Thoughts from Deuteronomy 32

God is a jealous God.  He will not settle for second place.  He is not a backup plan.  Notice in Deuteronomy 34 that He does not talk about the sinful nature of these “no people.”  He does not say that He is glad His people are at least a little bit better than those people.  He does not give them a pass because they also give Him some time along with the other gods they have fallen after.  He demands their complete attention and dedication.  Though they had no qualifications to be His people, He has laid out clearly His qualifications to be their God.  Friends, when we grow fat on the things of God, our natural inclination is to turn away from God.  I cannot ascribe this syndrome to anything but our Fallen, sinful condition.  When the Devil sees that were are experiencing the greatness of our God, his only recourse is to tempt us to give the credit to gods that we had never known, ones that had come recently.  He leads up toward being unmindful of the Rock that bore us.  We can quickly forget the God who gave us birth—even Christ who gave us the New Birth.

So many believers quickly abandon God when things go well.  Their family grows, their bank account grows, their circle of influence grows, and those things become so important that God must get in line and take a number.  Now, let tragedy strike, and they run back searching for answers and help.  There is very little gratitude to God for all that He has blessed us with.  Our hope is often tied to stock markets and politicians—both of which have no power to save.  Only Christ deserves our faith and dedication.  The old hymn reminds us that Jesus paid it all, all to Him I owe.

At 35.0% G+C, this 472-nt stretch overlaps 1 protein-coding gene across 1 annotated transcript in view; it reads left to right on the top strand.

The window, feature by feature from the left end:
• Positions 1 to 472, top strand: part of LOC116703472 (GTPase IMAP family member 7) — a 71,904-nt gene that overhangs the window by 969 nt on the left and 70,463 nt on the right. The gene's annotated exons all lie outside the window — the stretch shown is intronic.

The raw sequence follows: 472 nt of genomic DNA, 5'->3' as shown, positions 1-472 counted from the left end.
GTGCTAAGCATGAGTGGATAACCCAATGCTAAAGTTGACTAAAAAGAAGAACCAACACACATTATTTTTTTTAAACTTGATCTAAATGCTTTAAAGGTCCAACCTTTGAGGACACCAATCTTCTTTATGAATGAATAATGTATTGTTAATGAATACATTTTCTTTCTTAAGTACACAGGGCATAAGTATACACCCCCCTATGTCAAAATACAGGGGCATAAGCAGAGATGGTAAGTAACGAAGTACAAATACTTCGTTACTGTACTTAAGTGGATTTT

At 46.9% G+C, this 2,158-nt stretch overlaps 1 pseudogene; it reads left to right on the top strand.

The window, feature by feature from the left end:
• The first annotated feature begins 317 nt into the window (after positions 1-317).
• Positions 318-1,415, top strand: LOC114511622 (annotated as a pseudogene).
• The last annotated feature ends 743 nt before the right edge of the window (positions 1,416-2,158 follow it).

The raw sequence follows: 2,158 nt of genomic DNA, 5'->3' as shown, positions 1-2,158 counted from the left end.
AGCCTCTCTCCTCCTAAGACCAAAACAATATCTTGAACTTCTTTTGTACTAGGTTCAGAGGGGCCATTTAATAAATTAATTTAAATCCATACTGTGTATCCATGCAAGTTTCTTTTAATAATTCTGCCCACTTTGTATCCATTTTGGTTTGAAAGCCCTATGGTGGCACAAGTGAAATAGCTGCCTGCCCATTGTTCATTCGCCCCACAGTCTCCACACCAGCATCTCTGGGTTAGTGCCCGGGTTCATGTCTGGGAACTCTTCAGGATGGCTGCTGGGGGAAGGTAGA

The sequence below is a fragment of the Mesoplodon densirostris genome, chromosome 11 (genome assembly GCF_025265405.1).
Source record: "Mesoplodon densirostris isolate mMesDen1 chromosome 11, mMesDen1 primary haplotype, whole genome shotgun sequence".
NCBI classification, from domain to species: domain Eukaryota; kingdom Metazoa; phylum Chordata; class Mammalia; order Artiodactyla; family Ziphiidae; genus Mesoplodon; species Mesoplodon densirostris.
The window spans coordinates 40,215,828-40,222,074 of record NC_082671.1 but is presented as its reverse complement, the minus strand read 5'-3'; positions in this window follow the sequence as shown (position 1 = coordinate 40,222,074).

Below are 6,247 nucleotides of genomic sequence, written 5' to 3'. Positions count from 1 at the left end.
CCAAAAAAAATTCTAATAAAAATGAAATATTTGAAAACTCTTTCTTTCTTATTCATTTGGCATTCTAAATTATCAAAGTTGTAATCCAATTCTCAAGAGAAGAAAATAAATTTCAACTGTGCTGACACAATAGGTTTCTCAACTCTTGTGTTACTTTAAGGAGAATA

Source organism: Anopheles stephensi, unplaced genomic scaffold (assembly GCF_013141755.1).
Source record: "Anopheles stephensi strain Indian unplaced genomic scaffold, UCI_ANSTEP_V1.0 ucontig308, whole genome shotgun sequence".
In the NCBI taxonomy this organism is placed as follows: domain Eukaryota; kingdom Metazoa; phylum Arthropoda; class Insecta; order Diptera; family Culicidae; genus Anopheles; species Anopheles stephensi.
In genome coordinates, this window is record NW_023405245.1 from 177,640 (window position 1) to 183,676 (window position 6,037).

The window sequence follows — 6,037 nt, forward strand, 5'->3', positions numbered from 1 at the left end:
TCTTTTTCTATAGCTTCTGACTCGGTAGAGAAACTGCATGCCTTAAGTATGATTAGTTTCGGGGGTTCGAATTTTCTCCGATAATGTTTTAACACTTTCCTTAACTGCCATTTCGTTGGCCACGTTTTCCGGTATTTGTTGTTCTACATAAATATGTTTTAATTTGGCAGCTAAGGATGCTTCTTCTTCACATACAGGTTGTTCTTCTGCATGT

I believe when we lose our focus and shift our priorities, we fall victim to those who are “no people” just like the nation of Israel.  So many churches today have fallen victim to this temptation.  Israel saw the gods of the nations around them.  They had gods that supposedly did everything for them.  They had many gods and Israel only had One.  So they tried to add to their stable of deities.  Churches today look around them and see that the world serves many gods—the gods of money, sexuality, prestige, and political correctness.  These are tempting gods indeed.  They offer worldly popularity and societal acceptance.  They have found that with some tweaking of God they can worship at the altar of these other gods as well.  The have forgotten that our God will not be mocked.  He is a consuming fire who will not give up His place because of contemporary trends or political analysis.  He has said, I the LORD do not change (Mal 3:6).  What this tells me is that a condition of being blessed is faithfulness to God and His Word.  When Israel forgot this they were abandoned.

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